Exclusive: 'Sunday schools and madrasas are informal classrooms and should be regulated'

Council education chief who took on role in wake of Trojan Horse scandal urges government to 'grasp this stingy old nettle'

Eleanor Busby

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Sunday schools and madrasas should be treated as "informal classrooms" and monitored accordingly, the head of education at Birmingham City Council (BCC) has said.

Colin Diamond, the council's corporate director for children and young people, has called on the government to regulate education spaces outside of formal school settings.

He told Tes: “Thousands of kids in this city will go to education spaces this evening and will be there for a few hours and will be taught about Koranic values or Christian values. We feel they should be regulated.

“These are classrooms by any other name. They are large groups of children. I do wish the government would grasp this stingy old nettle.”

Trojan Horse scandal

Four years ago, Birmingham City Council received the infamous letter alleging a plot was in place to take over a number of the city’s schools and run them on strict Islamic principles.

November 2013 was just the start of the “Trojan Horse scandal”, which put the community of Birmingham – and the city council in particular – on the firing line for nationwide criticism.

But Mr Diamond insists that the schools in Birmingham have come a long way since then – and that the major concern is around unregulated spaces outside of school.

He said: "I think the biggest risks in terms of exposure to any form of non-mainstream societal values are either if you are at home, because you are not part of the social group, or if you are in an independent school that is at the margins of things, or if you are in the unregulated space which includes Sunday schools, madrassas, all these places where there is no regulation whatsoever."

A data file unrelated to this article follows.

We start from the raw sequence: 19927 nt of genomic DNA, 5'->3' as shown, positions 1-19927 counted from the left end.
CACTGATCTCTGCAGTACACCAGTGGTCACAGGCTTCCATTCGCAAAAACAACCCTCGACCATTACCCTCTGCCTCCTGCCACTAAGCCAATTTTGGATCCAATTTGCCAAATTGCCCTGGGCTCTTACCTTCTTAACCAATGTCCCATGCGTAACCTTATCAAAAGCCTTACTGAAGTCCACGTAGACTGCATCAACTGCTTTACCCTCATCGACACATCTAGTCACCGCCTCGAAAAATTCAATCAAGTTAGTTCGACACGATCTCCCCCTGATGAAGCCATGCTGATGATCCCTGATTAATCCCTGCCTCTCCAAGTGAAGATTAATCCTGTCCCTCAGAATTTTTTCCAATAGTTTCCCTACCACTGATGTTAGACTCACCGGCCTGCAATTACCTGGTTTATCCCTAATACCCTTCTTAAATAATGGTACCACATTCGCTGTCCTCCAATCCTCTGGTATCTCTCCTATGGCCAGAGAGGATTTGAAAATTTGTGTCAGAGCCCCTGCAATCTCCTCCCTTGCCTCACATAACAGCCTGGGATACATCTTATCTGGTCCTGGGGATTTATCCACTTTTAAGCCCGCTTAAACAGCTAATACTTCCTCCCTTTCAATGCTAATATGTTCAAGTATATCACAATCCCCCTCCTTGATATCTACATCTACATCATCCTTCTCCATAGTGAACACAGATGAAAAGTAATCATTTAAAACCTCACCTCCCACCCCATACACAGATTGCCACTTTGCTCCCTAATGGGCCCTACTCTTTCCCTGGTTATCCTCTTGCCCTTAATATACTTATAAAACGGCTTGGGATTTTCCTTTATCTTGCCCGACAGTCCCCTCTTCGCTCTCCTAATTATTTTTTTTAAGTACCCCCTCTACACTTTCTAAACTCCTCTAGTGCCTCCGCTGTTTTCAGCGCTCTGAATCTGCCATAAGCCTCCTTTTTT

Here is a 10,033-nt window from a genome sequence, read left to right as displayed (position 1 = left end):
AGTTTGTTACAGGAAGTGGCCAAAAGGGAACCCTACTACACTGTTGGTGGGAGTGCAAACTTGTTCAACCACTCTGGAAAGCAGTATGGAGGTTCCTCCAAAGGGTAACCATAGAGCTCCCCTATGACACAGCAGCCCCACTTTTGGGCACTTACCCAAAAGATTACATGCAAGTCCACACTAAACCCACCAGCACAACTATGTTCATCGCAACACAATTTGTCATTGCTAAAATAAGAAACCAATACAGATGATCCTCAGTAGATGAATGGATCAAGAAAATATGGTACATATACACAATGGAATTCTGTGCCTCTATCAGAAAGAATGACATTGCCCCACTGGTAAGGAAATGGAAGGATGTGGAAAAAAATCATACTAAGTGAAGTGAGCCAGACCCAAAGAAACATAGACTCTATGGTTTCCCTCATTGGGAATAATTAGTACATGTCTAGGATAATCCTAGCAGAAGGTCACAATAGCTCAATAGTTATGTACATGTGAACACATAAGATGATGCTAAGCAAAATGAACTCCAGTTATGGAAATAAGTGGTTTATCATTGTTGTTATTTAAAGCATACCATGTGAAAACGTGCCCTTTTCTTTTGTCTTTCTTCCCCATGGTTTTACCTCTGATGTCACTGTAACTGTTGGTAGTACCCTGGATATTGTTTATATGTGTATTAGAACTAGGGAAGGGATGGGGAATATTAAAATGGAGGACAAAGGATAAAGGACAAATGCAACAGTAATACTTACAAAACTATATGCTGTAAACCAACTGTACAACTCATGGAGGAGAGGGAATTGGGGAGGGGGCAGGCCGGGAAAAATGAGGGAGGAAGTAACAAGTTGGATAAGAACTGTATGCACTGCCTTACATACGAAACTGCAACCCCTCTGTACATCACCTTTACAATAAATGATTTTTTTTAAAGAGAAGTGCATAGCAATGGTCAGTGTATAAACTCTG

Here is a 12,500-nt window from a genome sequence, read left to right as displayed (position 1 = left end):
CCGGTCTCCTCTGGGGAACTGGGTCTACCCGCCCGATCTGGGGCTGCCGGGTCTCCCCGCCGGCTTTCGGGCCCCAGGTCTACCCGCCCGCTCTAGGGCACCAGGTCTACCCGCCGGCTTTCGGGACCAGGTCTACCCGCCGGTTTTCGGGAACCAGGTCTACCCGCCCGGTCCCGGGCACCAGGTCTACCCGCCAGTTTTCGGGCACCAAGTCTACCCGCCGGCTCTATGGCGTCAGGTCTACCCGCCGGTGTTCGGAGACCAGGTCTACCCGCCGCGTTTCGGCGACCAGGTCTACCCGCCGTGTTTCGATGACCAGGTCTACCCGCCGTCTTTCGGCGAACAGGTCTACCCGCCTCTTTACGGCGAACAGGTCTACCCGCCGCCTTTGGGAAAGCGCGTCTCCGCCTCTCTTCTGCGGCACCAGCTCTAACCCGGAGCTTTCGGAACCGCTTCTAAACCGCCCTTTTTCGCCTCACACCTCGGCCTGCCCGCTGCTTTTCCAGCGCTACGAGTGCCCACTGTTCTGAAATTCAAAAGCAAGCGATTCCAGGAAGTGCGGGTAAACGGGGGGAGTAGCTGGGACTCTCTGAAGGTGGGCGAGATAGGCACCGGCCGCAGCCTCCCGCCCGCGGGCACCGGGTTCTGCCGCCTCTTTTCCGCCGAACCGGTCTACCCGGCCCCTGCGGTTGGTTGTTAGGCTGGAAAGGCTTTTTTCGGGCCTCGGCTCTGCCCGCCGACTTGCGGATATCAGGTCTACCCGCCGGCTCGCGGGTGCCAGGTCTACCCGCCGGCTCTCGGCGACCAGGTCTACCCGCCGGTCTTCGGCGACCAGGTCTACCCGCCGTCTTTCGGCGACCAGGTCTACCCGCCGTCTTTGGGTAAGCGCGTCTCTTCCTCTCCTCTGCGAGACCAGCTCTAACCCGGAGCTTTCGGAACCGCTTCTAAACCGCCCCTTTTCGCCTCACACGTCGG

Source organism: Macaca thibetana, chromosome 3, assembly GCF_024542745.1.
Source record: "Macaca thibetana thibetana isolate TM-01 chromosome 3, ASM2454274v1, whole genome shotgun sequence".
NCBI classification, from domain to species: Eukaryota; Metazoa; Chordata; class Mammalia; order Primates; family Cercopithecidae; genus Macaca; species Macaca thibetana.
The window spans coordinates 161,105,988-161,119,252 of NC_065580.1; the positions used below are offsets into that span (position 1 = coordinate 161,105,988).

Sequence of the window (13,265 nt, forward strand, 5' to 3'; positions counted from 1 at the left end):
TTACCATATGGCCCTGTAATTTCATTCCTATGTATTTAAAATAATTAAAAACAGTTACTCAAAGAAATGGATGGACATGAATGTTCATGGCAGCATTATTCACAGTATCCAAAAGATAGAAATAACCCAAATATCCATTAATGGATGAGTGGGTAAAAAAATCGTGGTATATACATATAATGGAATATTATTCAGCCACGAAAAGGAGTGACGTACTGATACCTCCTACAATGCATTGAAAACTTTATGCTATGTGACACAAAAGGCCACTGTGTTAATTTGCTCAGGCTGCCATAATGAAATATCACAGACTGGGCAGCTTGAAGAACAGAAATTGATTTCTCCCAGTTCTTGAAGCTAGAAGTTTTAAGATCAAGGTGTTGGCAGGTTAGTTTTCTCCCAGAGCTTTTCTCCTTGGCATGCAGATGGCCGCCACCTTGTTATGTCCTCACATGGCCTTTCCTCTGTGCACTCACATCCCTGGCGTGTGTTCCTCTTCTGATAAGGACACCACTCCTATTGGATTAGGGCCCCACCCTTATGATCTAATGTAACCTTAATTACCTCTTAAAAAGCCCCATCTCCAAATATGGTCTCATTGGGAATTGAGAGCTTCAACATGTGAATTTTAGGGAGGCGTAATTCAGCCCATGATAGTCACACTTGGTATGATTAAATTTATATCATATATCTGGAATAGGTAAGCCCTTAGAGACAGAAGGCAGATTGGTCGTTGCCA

Limited powers

And following last month’s judgement by the Court of Appeal that Birmingham’s Al-Hijrah school’s gender segregation policy was unlawful, Mr Diamond fears the decision could lead to more parents choosing to educate their children at home, to keep their daughters separated from boys.

But the council has limited powers to check on these children. He said: “As local authorities, we should have a right to see children who are educated at home – and I don’t currently have that right.

“We think there should be a change of a law – and we are told it’s under discussion [by the Department for Education].”

This is an edited article from the 24 November edition of Tes. Subscribers can read the full interview here. This week's Tes magazine is available in all good newsagents. To download the digital edition, Android users can click here and iOS users can click here

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Eleanor Busby

Eleanor Busby is a reporter at TES 

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